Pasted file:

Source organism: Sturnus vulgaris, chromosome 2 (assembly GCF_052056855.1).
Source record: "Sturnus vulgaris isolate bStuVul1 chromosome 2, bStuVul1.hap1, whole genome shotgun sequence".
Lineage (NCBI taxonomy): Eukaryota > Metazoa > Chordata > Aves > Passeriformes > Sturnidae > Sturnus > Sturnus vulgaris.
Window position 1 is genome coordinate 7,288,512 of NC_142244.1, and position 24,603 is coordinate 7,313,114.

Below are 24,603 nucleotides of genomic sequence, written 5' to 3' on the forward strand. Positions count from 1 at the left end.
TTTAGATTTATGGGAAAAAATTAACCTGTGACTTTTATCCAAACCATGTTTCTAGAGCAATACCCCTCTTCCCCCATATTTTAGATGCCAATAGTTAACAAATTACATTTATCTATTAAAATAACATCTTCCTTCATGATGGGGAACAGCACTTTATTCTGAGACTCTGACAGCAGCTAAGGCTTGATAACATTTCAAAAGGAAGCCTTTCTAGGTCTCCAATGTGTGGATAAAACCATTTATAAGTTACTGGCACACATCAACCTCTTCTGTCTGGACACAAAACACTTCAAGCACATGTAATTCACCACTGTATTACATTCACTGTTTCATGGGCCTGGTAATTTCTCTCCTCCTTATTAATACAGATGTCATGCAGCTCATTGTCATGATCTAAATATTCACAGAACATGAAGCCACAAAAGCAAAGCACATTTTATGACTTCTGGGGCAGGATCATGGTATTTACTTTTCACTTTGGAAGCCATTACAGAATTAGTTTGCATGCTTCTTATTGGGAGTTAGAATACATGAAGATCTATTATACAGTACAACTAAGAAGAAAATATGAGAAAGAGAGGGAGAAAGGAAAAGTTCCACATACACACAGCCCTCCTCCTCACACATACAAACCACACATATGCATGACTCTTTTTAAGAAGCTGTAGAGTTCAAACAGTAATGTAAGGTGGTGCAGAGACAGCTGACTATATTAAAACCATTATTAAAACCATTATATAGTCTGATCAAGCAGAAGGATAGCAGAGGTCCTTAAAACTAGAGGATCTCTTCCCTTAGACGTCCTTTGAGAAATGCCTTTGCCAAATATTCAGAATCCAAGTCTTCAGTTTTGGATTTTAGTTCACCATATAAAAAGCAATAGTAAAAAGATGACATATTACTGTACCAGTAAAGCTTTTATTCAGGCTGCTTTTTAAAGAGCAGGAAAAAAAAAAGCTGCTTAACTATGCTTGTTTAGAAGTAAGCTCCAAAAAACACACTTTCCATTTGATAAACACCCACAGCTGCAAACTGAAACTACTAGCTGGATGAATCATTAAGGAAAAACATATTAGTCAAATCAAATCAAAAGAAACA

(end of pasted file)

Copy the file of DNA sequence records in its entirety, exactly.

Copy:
Source organism: Sturnus vulgaris, chromosome 2 (assembly GCF_052056855.1).
Source record: "Sturnus vulgaris isolate bStuVul1 chromosome 2, bStuVul1.hap1, whole genome shotgun sequence".
Lineage (NCBI taxonomy): Eukaryota > Metazoa > Chordata > Aves > Passeriformes > Sturnidae > Sturnus > Sturnus vulgaris.
Window position 1 is genome coordinate 7,288,512 of NC_142244.1, and position 24,603 is coordinate 7,313,114.

Below are 24,603 nucleotides of genomic sequence, written 5' to 3' on the forward strand. Positions count from 1 at the left end.
TTTAGATTTATGGGAAAAAATTAACCTGTGACTTTTATCCAAACCATGTTTCTAGAGCAATACCCCTCTTCCCCCATATTTTAGATGCCAATAGTTAACAAATTACATTTATCTATTAAAATAACATCTTCCTTCATGATGGGGAACAGCACTTTATTCTGAGACTCTGACAGCAGCTAAGGCTTGATAACATTTCAAAAGGAAGCCTTTCTAGGTCTCCAATGTGTGGATAAAACCATTTATAAGTTACTGGCACACATCAACCTCTTCTGTCTGGACACAAAACACTTCAAGCACATGTAATTCACCACTGTATTACATTCACTGTTTCATGGGCCTGGTAATTTCTCTCCTCCTTATTAATACAGATGTCATGCAGCTCATTGTCATGATCTAAATATTCACAGAACATGAAGCCACAAAAGCAAAGCACATTTTATGACTTCTGGGGCAGGATCATGGTATTTACTTTTCACTTTGGAAGCCATTACAGAATTAGTTTGCATGCTTCTTATTGGGAGTTAGAATACATGAAGATCTATTATACAGTACAACTAAGAAGAAAATATGAGAAAGAGAGGGAGAAAGGAAAAGTTCCACATACACACAGCCCTCCTCCTCACACATACAAACCACACATATGCATGACTCTTTTTAAGAAGCTGTAGAGTTCAAACAGTAATGTAAGGTGGTGCAGAGACAGCTGACTATATTAAAACCATTATTAAAACCATTATATAGTCTGATCAAGCAGAAGGATAGCAGAGGTCCTTAAAACTAGAGGATCTCTTCCCTTAGACGTCCTTTGAGAAATGCCTTTGCCAAATATTCAGAATCCAAGTCTTCAGTTTTGGATTTTAGTTCACCATATAAAAAGCAATAGTAAAAAGATGACATATTACTGTACCAGTAAAGCTTTTATTCAGGCTGCTTTTTAAAGAGCAGGAAAAAAAAAAGCTGCTTAACTATGCTTGTTTAGAAGTAAGCTCCAAAAAACACACTTTCCATTTGATAAACACCCACAGCTGCAAACTGAAACTACTAGCTGGATGAATCATTAAGGAAAAACATATTAGTCAAATCAAATCAAAAGAAACA